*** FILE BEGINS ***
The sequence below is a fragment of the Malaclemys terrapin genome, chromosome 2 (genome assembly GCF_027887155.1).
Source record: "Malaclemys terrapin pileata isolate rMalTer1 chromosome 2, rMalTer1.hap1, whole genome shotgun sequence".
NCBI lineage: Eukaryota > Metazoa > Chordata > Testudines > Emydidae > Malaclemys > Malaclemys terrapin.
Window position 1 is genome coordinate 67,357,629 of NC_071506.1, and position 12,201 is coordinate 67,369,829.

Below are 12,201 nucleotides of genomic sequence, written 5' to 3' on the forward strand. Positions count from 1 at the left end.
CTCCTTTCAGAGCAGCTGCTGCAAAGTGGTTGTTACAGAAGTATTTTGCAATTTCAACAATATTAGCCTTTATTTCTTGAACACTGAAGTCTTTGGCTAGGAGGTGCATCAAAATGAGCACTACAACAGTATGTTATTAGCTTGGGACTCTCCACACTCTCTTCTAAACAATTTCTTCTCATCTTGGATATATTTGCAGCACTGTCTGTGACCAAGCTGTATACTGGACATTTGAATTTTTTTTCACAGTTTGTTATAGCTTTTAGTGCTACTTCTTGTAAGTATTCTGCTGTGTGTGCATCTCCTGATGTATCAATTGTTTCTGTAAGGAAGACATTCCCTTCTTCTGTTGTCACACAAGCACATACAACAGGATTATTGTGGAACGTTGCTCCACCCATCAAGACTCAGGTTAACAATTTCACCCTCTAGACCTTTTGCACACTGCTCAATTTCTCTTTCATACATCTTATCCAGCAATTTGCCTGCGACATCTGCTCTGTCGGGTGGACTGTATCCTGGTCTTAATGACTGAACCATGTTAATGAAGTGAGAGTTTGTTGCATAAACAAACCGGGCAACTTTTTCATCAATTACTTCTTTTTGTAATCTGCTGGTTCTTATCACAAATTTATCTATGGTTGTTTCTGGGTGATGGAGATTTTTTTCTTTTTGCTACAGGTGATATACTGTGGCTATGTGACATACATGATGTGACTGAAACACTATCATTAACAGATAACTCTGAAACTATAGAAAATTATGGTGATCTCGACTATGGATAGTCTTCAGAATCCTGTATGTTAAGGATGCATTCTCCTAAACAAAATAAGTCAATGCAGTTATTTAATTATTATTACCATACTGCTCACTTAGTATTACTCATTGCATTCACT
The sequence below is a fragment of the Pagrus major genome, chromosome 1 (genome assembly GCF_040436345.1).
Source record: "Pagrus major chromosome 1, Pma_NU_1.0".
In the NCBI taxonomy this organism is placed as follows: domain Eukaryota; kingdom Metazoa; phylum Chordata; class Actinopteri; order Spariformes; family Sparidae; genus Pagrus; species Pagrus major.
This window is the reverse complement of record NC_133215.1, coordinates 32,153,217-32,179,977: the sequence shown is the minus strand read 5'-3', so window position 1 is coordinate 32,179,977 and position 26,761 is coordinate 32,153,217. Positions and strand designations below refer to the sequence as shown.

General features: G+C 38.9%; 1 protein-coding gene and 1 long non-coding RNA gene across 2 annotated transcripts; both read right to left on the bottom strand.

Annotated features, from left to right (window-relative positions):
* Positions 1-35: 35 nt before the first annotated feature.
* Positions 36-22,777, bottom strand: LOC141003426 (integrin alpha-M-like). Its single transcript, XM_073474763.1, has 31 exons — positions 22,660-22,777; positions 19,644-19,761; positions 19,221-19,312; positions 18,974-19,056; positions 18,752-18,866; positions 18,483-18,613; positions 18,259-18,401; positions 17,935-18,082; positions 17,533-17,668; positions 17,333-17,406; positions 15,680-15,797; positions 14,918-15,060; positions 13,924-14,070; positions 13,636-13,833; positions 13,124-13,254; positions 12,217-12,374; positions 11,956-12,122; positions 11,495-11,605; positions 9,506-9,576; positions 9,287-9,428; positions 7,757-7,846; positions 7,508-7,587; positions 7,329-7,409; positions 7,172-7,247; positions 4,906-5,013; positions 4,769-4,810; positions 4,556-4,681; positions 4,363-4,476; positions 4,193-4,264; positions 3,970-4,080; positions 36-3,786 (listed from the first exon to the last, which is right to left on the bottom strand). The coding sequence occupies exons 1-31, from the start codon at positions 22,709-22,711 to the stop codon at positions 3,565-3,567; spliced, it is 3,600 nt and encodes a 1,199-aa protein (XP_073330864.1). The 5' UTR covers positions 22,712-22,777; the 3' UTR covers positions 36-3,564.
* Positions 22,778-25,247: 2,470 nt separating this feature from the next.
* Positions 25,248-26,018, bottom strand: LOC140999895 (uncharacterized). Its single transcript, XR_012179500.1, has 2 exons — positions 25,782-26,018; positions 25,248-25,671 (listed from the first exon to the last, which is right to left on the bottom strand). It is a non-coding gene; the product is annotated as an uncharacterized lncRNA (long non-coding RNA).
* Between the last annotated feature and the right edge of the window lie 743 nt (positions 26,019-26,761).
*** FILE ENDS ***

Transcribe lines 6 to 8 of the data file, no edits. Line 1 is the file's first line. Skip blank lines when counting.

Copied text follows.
CTCCTTTCAGAGCAGCTGCTGCAAAGTGGTTGTTACAGAAGTATTTTGCAATTTCAACAATATTAGCCTTTATTTCTTGAACACTGAAGTCTTTGGCTAGGAGGTGCATCAAAATGAGCACTACAACAGTATGTTATTAGCTTGGGACTCTCCACACTCTCTTCTAAACAATTTCTTCTCATCTTGGATATATTTGCAGCACTGTCTGTGACCAAGCTGTATACTGGACATTTGAATTTTTTTTCACAGTTTGTTATAGCTTTTAGTGCTACTTCTTGTAAGTATTCTGCTGTGTGTGCATCTCCTGATGTATCAATTGTTTCTGTAAGGAAGACATTCCCTTCTTCTGTTGTCACACAAGCACATACAACAGGATTATTGTGGAACGTTGCTCCACCCATCAAGACTCAGGTTAACAATTTCACCCTCTAGACCTTTTGCACACTGCTCAATTTCTCTTTCATACATCTTATCCAGCAATTTGCCTGCGACATCTGCTCTGTCGGGTGGACTGTATCCTGGTCTTAATGACTGAACCATGTTAATGAAGTGAGAGTTTGTTGCATAAACAAACCGGGCAACTTTTTCATCAATTACTTCTTTTTGTAATCTGCTGGTTCTTATCACAAATTTATCTATGGTTGTTTCTGGGTGATGGAGATTTTTTTCTTTTTGCTACAGGTGATATACTGTGGCTATGTGACATACATGATGTGACTGAAACACTATCATTAACAGATAACTCTGAAACTATAGAAAATTATGGTGATCTCGACTATGGATAGTCTTCAGAATCCTGTATGTTAAGGATGCATTCTCCTAAACAAAATAAGTCAATGCAGTTATTTAATTATTATTACCATACTGCTCACTTAGTATTACTCATTGCATTCACT
The sequence below is a fragment of the Pagrus major genome, chromosome 1 (genome assembly GCF_040436345.1).
Source record: "Pagrus major chromosome 1, Pma_NU_1.0".